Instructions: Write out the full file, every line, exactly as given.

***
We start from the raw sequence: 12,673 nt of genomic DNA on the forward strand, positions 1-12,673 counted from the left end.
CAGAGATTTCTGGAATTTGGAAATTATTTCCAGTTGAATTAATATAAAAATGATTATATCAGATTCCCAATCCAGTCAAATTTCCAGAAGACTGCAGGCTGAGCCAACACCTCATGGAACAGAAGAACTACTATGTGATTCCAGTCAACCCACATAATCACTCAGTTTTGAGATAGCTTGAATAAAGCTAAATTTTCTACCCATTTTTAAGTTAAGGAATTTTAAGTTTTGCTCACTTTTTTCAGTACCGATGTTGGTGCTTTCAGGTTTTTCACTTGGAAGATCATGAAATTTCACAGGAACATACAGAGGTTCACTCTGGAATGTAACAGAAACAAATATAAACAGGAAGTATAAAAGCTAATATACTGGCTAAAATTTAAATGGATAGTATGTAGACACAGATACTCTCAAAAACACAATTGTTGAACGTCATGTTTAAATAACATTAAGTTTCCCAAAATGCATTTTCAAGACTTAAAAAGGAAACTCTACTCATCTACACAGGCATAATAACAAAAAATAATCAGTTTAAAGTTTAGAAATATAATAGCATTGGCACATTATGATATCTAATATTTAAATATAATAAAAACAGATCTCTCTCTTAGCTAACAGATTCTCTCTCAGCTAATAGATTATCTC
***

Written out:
We start from the raw sequence: 12,673 nt of genomic DNA on the forward strand, positions 1-12,673 counted from the left end.
CAGAGATTTCTGGAATTTGGAAATTATTTCCAGTTGAATTAATATAAAAATGATTATATCAGATTCCCAATCCAGTCAAATTTCCAGAAGACTGCAGGCTGAGCCAACACCTCATGGAACAGAAGAACTACTATGTGATTCCAGTCAACCCACATAATCACTCAGTTTTGAGATAGCTTGAATAAAGCTAAATTTTCTACCCATTTTTAAGTTAAGGAATTTTAAGTTTTGCTCACTTTTTTCAGTACCGATGTTGGTGCTTTCAGGTTTTTCACTTGGAAGATCATGAAATTTCACAGGAACATACAGAGGTTCACTCTGGAATGTAACAGAAACAAATATAAACAGGAAGTATAAAAGCTAATATACTGGCTAAAATTTAAATGGATAGTATGTAGACACAGATACTCTCAAAAACACAATTGTTGAACGTCATGTTTAAATAACATTAAGTTTCCCAAAATGCATTTTCAAGACTTAAAAAGGAAACTCTACTCATCTACACAGGCATAATAACAAAAAATAATCAGTTTAAAGTTTAGAAATATAATAGCATTGGCACATTATGATATCTAATATTTAAATATAATAAAAACAGATCTCTCTCTTAGCTAACAGATTCTCTCTCAGCTAATAGATTATCTC